By Andrea Arnold
Concern regarding traps being set in the vicinity of Gaglardi Park trails was brought to the attention of McBride Council through two letters at the meeting on May 24, 2022.
A letter from Elaine Gillette commented that there had been two “Active Trapline” signs posted, but her concern was for the safety of those using the trails, especially kids and dogs. She said as users are trying to navigate around the broken bridges (another point of concern), they may come into contact with the traps.
The second letter of concern from Joette Starchuck echoed these concerns, asking whether a dog or child could get caught in a trap.
Chief Administrative Office, Chris Tupy confirmed that yes, there have been traps set in the area, and that the trails in the immediate area were closed prior to the traps being set. He also confirmed that the broken bridges noted in the letter have been removed.
“The bridges were rotten and collapsing,” said Public Works Operations Manager John Peterson. “They were not not safe. The trail closed signs were placed for the safety of the public. Members of the public need to respect closures. Closures are done for a reason.”
Tupy said the Village does not want to disclose the exact locations of the traps due to a concern that giving exact locations may cause curiosity and further exploration, leading to possible injury.
“The trapping has only been near the trails that are closed,” said Tupy. “I can confirm that the signs were placed as part of the Village of McBride requirements for safety, and were an approved safety sign, including to have dogs on leash, which should already be occurring as per village bylaws, by the trapper who is legally licenced to trap in this area and at the request of the Village of McBride.”
He said signs had been placed at the beginning of all trails, even closed ones, where traps have been set.
“If traps are going to be set near an active walking trail, that information would be posted on the village website along with the signs (at the trailhead).”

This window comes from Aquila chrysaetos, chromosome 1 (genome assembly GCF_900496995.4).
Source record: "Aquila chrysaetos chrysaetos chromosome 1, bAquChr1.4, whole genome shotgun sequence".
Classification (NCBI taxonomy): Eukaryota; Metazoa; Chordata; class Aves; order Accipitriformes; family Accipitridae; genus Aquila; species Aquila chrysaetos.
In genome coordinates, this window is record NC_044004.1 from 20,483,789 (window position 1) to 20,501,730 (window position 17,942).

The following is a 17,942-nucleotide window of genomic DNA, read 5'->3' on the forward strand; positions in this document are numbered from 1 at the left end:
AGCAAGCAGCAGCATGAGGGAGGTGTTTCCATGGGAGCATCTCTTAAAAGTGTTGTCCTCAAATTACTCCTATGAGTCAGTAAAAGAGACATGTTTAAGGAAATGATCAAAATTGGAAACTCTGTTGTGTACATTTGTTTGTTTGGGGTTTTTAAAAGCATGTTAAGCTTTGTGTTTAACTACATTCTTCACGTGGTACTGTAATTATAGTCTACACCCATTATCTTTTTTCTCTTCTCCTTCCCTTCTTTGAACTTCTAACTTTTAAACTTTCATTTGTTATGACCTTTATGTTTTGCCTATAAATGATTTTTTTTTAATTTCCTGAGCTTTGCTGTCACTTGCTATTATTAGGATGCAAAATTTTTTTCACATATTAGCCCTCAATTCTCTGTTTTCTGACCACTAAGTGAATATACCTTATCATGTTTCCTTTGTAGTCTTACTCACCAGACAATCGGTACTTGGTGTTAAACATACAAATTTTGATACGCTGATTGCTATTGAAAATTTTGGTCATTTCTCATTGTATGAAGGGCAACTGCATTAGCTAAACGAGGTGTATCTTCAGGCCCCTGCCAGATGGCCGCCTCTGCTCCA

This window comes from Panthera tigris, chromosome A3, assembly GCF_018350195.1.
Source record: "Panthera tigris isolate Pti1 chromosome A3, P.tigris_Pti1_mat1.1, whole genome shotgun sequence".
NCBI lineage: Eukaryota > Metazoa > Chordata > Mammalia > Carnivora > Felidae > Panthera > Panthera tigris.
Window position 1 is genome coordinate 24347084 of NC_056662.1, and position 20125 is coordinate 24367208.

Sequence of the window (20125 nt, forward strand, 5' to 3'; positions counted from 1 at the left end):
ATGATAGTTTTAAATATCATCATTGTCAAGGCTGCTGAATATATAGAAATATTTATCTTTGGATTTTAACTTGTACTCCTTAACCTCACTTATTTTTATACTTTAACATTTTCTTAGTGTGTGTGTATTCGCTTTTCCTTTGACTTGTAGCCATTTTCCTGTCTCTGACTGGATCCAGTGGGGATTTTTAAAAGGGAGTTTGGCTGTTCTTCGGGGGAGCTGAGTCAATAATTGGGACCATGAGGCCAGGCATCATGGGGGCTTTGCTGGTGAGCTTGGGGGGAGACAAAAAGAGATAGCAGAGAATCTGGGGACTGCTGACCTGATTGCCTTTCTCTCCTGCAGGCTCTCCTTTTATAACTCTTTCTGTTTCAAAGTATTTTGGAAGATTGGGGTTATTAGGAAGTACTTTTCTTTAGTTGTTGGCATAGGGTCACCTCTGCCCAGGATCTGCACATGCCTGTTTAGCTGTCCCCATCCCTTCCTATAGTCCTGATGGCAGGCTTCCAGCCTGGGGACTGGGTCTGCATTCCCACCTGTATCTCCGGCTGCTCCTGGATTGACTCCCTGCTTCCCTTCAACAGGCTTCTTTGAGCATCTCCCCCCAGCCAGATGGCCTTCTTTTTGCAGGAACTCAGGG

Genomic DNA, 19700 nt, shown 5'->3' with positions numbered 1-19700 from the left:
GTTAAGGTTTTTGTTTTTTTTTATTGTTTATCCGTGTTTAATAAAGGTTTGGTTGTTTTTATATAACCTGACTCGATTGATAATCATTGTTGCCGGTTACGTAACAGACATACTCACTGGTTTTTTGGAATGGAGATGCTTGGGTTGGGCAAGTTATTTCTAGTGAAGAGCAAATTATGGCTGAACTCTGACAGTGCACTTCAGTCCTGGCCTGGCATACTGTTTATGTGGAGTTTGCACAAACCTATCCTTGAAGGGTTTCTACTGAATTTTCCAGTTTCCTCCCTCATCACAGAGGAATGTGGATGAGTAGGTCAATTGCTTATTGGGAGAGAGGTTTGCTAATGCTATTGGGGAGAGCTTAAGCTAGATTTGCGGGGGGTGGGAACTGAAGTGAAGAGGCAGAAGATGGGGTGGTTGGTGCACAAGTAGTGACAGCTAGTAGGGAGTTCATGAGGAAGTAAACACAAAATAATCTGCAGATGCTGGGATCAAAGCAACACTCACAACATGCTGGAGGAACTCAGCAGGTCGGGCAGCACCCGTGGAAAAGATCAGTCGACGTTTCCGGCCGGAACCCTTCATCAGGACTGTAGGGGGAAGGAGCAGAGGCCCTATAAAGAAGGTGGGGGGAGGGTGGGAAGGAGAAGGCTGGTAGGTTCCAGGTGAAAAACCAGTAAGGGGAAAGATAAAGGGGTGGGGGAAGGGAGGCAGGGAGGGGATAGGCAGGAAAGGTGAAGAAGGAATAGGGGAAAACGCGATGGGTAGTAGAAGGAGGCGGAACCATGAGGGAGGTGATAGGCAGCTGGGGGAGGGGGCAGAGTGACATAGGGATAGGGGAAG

The traps were below the water surface, so they were not easily seen or accidently located. If the water level dropped and the traps became visible, it was reset below the water or removed. Normally, the traps would only be out during trapping season, but in this case, an extension was put in place due to the proactive prevention of damage to critical Village infrastructure, specifically, the lagoon.
“We’ve been advised from our Engineering firm that muskrats could impact the structural integrity of the berm, which could lead to a significant contamination event,” said Tupy.
He referenced a situation in 2015 when a culvert washed out leaving the Village’s sewer lines exposed and hanging over Dominion Creek.
“This was caused by beaver dam/jam that impacted flows, which is another example of what the Village is trying to proactively prevent.”
“Muskrats burrow into the walls of the lagoon and could create an environmental hazard,” said Peterson. “Beavers dam the water and cause it to rise, allowing muskrats easier access to the lagoon walls.”
The traps have been removed for the time being, as the water levels rise. However, Operations Manager, John Peterson cautioned that due to the number of muskrats and beaver in the area, the traps will likely be put back in when the water levels drop in the fall.